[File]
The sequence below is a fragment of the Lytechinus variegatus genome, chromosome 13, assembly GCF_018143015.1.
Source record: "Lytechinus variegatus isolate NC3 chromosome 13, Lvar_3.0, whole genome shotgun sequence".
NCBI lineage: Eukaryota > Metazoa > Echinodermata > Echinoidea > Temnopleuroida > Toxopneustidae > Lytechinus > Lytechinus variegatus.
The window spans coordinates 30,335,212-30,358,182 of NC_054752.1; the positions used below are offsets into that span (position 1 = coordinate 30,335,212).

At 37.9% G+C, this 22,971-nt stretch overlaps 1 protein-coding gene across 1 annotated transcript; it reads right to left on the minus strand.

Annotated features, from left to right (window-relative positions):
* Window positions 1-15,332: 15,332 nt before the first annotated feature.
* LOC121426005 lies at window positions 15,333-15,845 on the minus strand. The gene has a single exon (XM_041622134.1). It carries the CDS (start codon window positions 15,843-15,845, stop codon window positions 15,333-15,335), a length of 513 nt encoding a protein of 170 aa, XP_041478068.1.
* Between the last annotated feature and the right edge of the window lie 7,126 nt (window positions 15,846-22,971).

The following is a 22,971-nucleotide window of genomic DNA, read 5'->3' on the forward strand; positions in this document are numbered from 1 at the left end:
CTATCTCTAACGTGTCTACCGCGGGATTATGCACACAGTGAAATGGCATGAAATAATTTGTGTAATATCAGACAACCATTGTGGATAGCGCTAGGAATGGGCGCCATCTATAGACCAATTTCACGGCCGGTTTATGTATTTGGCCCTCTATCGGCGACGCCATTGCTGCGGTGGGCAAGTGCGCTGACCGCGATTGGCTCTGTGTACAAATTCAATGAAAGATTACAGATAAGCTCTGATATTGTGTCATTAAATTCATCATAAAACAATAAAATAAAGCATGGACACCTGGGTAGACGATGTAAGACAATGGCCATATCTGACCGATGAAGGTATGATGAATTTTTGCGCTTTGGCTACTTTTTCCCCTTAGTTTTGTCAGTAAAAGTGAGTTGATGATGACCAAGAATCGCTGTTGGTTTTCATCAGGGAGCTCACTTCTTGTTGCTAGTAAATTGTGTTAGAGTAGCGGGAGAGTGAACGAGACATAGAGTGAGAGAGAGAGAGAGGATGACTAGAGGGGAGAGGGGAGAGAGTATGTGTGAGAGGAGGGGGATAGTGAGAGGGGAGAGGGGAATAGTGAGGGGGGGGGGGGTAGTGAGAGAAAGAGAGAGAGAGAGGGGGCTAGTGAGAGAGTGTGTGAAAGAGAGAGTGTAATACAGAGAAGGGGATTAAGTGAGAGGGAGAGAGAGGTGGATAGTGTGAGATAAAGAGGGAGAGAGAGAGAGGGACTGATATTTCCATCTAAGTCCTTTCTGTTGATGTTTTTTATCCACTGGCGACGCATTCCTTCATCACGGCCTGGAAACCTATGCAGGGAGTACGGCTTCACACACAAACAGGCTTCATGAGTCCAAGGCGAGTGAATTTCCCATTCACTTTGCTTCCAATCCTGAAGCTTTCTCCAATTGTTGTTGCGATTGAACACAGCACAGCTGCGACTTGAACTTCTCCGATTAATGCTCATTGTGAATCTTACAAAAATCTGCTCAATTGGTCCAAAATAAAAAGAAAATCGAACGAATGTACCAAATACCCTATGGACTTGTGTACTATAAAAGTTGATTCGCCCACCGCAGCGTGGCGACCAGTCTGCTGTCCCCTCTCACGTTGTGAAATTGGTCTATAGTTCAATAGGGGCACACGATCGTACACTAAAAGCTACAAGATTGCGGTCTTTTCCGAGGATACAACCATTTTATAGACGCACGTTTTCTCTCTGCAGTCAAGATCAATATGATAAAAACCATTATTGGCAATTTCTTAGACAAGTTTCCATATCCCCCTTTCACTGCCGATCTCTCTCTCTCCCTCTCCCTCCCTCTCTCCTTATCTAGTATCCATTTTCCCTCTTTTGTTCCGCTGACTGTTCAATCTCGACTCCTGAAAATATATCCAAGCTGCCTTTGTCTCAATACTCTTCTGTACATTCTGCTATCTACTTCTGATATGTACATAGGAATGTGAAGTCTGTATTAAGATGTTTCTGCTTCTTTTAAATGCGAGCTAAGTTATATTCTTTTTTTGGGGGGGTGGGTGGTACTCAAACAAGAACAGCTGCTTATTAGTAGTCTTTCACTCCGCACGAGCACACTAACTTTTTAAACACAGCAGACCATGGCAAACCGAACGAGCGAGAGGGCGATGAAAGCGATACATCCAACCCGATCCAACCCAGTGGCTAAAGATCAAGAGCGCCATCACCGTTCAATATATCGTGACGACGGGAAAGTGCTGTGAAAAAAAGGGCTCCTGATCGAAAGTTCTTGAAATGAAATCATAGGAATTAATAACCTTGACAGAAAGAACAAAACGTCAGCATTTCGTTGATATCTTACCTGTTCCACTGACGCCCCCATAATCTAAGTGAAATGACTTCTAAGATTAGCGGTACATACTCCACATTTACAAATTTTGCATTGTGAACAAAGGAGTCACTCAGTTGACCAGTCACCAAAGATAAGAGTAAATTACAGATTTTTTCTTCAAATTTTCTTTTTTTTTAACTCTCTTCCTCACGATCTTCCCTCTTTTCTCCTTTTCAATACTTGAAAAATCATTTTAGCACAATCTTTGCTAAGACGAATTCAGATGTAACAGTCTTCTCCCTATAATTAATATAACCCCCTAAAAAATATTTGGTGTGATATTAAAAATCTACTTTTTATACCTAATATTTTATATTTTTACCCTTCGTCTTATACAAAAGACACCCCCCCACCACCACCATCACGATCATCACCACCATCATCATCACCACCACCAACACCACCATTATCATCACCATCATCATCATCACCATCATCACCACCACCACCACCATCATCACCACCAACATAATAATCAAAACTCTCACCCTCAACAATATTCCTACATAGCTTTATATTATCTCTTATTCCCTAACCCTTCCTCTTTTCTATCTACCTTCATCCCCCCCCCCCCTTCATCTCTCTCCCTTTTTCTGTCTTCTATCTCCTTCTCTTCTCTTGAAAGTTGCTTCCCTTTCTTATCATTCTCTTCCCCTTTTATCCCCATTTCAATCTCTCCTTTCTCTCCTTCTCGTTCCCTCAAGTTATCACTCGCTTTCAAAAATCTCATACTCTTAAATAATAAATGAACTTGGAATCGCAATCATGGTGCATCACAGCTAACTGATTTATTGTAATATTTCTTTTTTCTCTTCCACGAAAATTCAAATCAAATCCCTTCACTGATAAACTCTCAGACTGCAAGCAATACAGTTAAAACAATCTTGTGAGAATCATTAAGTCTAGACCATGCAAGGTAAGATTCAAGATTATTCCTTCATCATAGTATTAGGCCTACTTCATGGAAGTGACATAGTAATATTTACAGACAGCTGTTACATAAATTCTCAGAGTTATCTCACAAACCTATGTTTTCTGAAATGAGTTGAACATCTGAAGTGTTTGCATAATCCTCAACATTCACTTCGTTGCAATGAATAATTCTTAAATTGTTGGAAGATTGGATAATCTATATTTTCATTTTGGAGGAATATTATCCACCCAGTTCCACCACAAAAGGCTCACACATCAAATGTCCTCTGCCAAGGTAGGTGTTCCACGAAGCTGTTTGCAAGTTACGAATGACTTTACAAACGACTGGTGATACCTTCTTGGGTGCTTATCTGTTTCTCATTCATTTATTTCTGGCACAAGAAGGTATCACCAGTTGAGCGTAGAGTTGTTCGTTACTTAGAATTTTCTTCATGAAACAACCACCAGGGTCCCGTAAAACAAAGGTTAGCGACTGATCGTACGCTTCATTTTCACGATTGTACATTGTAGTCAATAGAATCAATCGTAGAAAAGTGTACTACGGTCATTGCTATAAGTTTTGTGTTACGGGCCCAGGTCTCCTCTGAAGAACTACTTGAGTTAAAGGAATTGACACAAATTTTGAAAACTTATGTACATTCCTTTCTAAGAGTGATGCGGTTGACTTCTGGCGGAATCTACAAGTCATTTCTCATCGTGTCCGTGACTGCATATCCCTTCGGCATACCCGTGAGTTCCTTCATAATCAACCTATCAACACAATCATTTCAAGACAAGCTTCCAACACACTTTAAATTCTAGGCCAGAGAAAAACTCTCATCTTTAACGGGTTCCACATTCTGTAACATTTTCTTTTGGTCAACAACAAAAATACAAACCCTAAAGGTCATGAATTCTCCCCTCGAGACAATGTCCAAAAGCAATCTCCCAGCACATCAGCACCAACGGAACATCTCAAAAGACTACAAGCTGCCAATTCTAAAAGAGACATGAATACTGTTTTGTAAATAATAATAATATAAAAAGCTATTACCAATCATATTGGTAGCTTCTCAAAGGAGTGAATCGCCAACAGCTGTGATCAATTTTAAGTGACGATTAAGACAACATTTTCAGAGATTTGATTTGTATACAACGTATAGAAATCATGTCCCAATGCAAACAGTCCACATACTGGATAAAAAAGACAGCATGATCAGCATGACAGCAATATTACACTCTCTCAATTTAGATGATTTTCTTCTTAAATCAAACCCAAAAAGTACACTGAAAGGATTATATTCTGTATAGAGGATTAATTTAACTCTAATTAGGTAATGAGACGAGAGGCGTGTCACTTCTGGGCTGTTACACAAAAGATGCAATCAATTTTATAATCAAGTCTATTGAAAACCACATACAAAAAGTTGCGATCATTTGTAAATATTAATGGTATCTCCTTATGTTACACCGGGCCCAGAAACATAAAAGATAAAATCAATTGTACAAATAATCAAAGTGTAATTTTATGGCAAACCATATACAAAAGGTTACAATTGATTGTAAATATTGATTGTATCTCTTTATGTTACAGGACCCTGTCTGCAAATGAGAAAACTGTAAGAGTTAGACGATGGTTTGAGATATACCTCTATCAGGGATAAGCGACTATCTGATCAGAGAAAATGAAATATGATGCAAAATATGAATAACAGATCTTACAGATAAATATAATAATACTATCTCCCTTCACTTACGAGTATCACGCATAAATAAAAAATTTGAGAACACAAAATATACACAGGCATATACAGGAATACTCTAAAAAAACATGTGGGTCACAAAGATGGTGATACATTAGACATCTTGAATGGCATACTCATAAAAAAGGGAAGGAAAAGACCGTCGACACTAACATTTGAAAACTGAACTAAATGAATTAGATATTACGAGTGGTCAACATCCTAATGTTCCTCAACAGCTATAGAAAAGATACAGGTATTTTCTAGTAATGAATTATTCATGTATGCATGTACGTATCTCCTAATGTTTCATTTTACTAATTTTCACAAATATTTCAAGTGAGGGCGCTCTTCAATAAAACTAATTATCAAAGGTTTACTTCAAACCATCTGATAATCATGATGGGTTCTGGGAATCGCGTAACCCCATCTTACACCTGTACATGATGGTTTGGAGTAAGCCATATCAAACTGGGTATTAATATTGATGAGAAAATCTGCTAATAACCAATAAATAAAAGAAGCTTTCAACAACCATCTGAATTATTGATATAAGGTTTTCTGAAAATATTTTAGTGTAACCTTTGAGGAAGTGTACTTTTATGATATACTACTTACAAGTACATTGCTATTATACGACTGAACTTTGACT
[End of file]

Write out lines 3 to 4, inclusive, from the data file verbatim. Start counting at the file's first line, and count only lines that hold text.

NCBI lineage: Eukaryota > Metazoa > Echinodermata > Echinoidea > Temnopleuroida > Toxopneustidae > Lytechinus > Lytechinus variegatus.
The window spans coordinates 30,335,212-30,358,182 of NC_054752.1; the positions used below are offsets into that span (position 1 = coordinate 30,335,212).